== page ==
Whilst the majority think MPs aren’t representative of the wider population in terms of gender or ethnicity, official steps to improve things aren’t widely backed by Britons
Come December 13th the UK could have its most diverse Parliament ever, with up to 67 ethnic minority MPs expected, and a record number of female candidates standing. But new YouGov research shows that most Britons (68%) believe that the Commons is still not representative of the British population - although there is widespread opposition to putting official measures in place to improve matters.
Most believe MPs aren’t representative of Britain
Diversity is clearly a problem for Parliament, as fewer than one in five (18%) Britons believe MPs are representative of the wider population. The Conservatives suffered worst of the four parties we asked about. Some 64% believe that Conservative MPs are not representative, compared to 57% who think the same of Labour MPs, 60% about Lib Dem MPs and 50% of SNP MPs.
A quarter (24%) of Britons in our survey believe general diversity of MPs has generally improved in the last few years, but overall it’s not good news: a third (30%) aren’t seeing any real difference, and a fifth (18%) think it’s worsened.
Amongst the parties listed, less than one in five (15%) think diversity amongst Conservatives has improved, just 16% believe things are moving in the right direction among the Lib Dems, 16% for SNP and 17% for Labour.
Looking at the gender balance of these parties, more are likely to say it has improved overall (26%) than within individual parties. Some 20% say the gender balance has improved amongst Lib Dem and Labour MPs, and 17% say the same for Tory MPs. Around a tenth think the gender balance has worsened overall (9%).
According to 27%, ethnic minority representation has improved overall, whilst around one in seven identify think the same of the Tories (16%), Labour (19%) and Lib Dem (14%) MPs.
Can things be improved?
Although the majority are not seeing improvements, there is significant opposition to official measures to rectify the problem.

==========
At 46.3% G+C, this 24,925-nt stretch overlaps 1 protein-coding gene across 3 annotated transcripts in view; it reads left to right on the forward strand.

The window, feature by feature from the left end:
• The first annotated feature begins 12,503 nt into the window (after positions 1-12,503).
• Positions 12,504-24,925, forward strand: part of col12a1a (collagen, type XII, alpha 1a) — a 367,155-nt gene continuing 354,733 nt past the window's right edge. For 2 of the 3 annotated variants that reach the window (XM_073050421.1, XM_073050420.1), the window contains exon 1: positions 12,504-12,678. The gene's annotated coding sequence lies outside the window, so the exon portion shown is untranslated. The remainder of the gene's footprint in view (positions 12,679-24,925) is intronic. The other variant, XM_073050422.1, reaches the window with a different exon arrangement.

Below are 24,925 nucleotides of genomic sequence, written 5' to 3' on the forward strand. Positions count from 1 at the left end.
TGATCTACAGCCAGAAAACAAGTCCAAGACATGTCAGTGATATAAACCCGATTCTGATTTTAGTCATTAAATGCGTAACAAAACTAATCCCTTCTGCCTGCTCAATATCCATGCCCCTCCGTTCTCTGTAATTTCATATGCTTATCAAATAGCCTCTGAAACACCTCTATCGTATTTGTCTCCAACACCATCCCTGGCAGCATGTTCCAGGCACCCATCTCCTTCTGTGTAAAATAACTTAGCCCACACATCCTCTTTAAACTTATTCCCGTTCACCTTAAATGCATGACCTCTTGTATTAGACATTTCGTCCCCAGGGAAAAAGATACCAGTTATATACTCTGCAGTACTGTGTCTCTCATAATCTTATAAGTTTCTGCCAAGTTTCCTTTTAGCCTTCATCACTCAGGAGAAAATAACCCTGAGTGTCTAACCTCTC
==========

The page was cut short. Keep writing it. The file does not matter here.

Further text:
Around two in five oppose using methods such as gender quotas (41%), all-women shortlists (46%) and lists of preferred ethnic minority candidates (39%) to select parliamentary candidates.
Around three in five 2017 Conservative voters are opposed to each of these (with opposition ranging from 57% to 64%) followed closely by Liberal Democrats (with opposition ranging from 43% to 55%).
Only around one in ten Britons support these measures overall (10% support gender quotas; 10% all-women shortlists; 14% preferred minority background candidate lists).
Labour voters from 2017 are more likely to endorse these ideas (20% support gender quotas; 17% all-women shortlists; 24% preferred minority background candidate lists).
Younger people also tend to support the steps more than older Britons. At least a fifth of 18 to 24 year olds support each of the measures (26% support gender quotas; 19% all-women shortlists; 28% preferred minority background candidate lists) whilst at least half of those aged 65 and over oppose each of them.
Just one in five think diversity is important
YouGov asked if the following traits were important when choosing parliamentary candidates: gender or gender identity, ethnicity, religion and sexual orientation. The results perhaps highlight why there’s reluctance to put official measures in place to improve diversity.
At least three in five Britons believe gender or gender identity (62%), ethnicity (59%), religion (68%) and sexual orientation (68%) are not important when selecting prospective MPs.
Just 28% considered ethnicity important, closely followed by gender (25%), religion and sexual orientation (19% each).
Those aged 65 and over are half as likely to consider each of these aspect as important compared to 18 to 24 year olds: gender or gender identity (17% of those over 65 versus 42% of 18 to 24 year olds), ethnicity (21% versus 43%), religion (13% versus 32%) and sexual orientation (11% versus 31%).
Men are more likely to say each of these traits are not important compared to women, with the largest differences occurring with ethnicity and religion (9% difference in each). Men are also the most likely to say religion is not important (73%) whilst two-thirds of women (66%) think sexual orientation isn’t important.